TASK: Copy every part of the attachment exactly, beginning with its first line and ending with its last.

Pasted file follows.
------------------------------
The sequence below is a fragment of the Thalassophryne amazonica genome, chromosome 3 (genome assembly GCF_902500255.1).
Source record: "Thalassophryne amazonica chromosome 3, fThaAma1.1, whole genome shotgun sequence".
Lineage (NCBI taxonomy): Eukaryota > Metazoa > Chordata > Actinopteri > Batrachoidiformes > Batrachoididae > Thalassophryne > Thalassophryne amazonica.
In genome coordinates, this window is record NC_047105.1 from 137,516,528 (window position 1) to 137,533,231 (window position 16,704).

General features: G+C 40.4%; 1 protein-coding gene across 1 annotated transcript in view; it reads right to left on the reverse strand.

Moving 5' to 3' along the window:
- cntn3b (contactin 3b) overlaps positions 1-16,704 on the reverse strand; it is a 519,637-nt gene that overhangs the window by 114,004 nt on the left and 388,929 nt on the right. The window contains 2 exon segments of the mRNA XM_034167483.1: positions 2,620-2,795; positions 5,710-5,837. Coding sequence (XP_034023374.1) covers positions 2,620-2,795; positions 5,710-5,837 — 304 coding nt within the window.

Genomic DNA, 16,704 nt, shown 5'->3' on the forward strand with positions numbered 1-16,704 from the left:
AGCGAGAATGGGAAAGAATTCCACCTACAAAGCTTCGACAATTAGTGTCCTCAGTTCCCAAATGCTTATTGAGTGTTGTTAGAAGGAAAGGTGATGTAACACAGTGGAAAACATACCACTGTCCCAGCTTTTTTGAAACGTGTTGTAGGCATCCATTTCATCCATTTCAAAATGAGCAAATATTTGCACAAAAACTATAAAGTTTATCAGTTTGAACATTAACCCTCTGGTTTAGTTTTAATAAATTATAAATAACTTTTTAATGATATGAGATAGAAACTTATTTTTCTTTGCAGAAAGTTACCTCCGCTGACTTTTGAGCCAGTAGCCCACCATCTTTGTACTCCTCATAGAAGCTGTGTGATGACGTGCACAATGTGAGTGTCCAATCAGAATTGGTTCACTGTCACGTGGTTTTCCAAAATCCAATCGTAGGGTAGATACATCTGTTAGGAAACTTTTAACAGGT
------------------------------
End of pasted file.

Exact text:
The sequence below is a fragment of the Thalassophryne amazonica genome, chromosome 3 (genome assembly GCF_902500255.1).
Source record: "Thalassophryne amazonica chromosome 3, fThaAma1.1, whole genome shotgun sequence".
Lineage (NCBI taxonomy): Eukaryota > Metazoa > Chordata > Actinopteri > Batrachoidiformes > Batrachoididae > Thalassophryne > Thalassophryne amazonica.
In genome coordinates, this window is record NC_047105.1 from 137,516,528 (window position 1) to 137,533,231 (window position 16,704).

General features: G+C 40.4%; 1 protein-coding gene across 1 annotated transcript in view; it reads right to left on the reverse strand.

Moving 5' to 3' along the window:
- cntn3b (contactin 3b) overlaps positions 1-16,704 on the reverse strand; it is a 519,637-nt gene that overhangs the window by 114,004 nt on the left and 388,929 nt on the right. The window contains 2 exon segments of the mRNA XM_034167483.1: positions 2,620-2,795; positions 5,710-5,837. Coding sequence (XP_034023374.1) covers positions 2,620-2,795; positions 5,710-5,837 — 304 coding nt within the window.

Genomic DNA, 16,704 nt, shown 5'->3' on the forward strand with positions numbered 1-16,704 from the left:
AGCGAGAATGGGAAAGAATTCCACCTACAAAGCTTCGACAATTAGTGTCCTCAGTTCCCAAATGCTTATTGAGTGTTGTTAGAAGGAAAGGTGATGTAACACAGTGGAAAACATACCACTGTCCCAGCTTTTTTGAAACGTGTTGTAGGCATCCATTTCATCCATTTCAAAATGAGCAAATATTTGCACAAAAACTATAAAGTTTATCAGTTTGAACATTAACCCTCTGGTTTAGTTTTAATAAATTATAAATAACTTTTTAATGATATGAGATAGAAACTTATTTTTCTTTGCAGAAAGTTACCTCCGCTGACTTTTGAGCCAGTAGCCCACCATCTTTGTACTCCTCATAGAAGCTGTGTGATGACGTGCACAATGTGAGTGTCCAATCAGAATTGGTTCACTGTCACGTGGTTTTCCAAAATCCAATCGTAGGGTAGATACATCTGTTAGGAAACTTTTAACAGGT